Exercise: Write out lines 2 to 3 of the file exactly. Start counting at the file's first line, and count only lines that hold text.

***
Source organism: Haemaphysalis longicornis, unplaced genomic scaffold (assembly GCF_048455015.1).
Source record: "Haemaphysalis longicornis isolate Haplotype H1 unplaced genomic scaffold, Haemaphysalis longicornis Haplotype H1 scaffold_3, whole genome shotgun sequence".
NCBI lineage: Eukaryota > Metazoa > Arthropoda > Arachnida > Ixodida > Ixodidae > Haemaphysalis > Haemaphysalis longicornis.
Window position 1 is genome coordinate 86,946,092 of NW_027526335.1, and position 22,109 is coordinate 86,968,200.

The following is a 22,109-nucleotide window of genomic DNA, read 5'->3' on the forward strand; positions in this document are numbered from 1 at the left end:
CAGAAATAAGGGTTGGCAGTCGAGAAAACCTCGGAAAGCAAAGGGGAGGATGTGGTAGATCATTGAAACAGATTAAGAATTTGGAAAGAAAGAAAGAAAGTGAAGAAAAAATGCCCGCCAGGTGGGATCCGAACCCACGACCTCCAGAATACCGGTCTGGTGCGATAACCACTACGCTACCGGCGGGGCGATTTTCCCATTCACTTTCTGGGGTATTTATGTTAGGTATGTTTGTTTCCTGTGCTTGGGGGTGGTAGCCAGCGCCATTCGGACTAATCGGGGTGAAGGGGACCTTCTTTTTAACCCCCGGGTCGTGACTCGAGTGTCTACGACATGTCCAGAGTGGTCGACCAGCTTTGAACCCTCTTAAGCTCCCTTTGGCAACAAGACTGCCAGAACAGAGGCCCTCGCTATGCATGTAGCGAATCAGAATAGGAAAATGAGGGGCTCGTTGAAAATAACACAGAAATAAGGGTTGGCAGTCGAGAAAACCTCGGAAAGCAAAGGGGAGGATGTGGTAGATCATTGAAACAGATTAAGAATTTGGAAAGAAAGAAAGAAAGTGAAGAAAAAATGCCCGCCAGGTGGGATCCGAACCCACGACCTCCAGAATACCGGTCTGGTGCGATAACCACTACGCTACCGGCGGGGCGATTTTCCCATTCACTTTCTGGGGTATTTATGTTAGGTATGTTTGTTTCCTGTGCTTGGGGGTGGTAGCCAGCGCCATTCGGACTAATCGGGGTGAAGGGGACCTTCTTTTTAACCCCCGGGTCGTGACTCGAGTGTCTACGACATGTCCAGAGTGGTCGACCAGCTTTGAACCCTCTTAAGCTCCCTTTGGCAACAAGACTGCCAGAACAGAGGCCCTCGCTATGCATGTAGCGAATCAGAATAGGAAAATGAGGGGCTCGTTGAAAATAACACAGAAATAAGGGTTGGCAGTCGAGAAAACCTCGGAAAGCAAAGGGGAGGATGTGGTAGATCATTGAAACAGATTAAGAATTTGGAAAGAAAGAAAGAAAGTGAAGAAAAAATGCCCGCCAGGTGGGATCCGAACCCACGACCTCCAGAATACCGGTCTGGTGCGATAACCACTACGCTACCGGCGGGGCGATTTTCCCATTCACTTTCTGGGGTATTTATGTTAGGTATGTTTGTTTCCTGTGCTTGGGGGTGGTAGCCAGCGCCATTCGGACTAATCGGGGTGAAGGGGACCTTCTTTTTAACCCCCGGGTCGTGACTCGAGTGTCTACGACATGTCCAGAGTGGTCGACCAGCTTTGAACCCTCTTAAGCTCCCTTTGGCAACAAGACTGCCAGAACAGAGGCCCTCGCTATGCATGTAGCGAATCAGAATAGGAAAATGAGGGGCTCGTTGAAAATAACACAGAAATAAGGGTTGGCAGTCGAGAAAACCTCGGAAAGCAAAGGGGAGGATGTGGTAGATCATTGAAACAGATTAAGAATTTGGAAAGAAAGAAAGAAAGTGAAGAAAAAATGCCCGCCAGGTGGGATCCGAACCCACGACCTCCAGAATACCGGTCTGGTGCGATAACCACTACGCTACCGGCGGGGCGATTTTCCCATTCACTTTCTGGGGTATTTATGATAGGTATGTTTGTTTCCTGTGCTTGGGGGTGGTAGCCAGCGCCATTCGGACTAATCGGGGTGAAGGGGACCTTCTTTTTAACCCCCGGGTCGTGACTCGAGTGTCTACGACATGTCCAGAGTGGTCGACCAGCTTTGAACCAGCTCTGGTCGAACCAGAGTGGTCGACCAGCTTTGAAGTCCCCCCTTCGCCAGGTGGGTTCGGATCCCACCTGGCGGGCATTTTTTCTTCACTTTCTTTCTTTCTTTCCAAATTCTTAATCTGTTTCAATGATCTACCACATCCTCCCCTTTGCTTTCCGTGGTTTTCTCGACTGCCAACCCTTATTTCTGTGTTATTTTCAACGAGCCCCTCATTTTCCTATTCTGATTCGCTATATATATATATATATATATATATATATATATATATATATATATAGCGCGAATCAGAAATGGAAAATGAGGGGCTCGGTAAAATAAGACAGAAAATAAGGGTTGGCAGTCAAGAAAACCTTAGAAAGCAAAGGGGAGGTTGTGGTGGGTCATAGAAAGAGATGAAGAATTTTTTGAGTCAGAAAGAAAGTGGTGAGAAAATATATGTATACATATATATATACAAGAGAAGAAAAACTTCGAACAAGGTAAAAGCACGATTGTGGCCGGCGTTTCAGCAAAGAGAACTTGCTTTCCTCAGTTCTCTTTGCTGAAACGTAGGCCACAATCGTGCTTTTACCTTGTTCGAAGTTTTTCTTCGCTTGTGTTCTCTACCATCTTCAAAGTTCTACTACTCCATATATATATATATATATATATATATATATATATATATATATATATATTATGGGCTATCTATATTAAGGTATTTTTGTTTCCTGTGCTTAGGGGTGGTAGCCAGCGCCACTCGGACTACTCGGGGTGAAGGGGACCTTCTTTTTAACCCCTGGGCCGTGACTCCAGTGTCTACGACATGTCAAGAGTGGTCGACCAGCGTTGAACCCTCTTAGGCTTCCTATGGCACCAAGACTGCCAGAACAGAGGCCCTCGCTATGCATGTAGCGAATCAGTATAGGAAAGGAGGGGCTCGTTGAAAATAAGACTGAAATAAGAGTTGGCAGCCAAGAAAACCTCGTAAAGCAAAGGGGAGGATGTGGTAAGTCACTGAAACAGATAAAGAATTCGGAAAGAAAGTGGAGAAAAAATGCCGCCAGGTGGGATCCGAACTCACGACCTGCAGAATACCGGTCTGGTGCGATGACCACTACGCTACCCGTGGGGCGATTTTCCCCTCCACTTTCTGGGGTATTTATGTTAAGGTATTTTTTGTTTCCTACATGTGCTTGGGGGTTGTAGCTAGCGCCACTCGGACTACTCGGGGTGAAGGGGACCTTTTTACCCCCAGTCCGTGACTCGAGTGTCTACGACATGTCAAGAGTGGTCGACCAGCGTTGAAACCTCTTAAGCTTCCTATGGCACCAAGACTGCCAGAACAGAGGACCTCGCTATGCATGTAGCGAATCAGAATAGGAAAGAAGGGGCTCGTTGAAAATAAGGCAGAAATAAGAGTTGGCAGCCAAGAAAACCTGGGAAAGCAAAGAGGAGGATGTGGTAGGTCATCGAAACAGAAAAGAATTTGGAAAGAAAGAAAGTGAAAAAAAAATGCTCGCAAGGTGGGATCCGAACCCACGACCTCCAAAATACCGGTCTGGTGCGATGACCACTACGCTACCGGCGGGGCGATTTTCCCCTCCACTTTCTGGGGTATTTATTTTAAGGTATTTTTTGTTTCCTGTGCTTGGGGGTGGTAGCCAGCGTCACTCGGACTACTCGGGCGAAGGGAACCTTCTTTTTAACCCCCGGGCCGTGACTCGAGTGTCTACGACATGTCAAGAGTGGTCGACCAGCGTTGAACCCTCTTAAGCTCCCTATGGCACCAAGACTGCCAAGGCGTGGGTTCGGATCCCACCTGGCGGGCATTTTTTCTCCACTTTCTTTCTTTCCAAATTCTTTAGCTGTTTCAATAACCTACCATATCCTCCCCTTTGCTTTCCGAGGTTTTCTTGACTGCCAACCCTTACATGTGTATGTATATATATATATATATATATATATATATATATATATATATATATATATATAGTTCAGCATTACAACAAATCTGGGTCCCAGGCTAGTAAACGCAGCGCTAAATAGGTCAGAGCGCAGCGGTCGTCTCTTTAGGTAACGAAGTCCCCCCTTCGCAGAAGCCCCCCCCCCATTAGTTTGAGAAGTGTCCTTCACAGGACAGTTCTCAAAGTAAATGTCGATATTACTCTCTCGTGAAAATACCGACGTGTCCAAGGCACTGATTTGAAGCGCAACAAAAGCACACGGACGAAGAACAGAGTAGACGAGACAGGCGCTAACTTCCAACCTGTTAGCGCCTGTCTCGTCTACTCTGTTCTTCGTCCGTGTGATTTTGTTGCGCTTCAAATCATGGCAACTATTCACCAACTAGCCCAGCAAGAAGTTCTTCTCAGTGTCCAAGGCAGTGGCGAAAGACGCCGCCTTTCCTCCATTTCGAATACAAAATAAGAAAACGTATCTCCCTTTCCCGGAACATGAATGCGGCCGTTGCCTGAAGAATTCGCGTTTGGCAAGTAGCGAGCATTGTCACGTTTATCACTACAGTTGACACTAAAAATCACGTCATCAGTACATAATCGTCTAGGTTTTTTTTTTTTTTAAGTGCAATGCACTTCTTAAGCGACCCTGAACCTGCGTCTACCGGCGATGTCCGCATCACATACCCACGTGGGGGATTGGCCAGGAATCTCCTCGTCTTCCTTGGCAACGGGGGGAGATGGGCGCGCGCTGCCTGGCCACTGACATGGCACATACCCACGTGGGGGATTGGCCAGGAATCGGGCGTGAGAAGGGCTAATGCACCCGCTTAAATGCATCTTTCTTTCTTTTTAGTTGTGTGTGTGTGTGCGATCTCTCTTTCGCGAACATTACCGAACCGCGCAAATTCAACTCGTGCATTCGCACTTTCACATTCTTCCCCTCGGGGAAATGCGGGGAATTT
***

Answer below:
Source record: "Haemaphysalis longicornis isolate Haplotype H1 unplaced genomic scaffold, Haemaphysalis longicornis Haplotype H1 scaffold_3, whole genome shotgun sequence".
NCBI lineage: Eukaryota > Metazoa > Arthropoda > Arachnida > Ixodida > Ixodidae > Haemaphysalis > Haemaphysalis longicornis.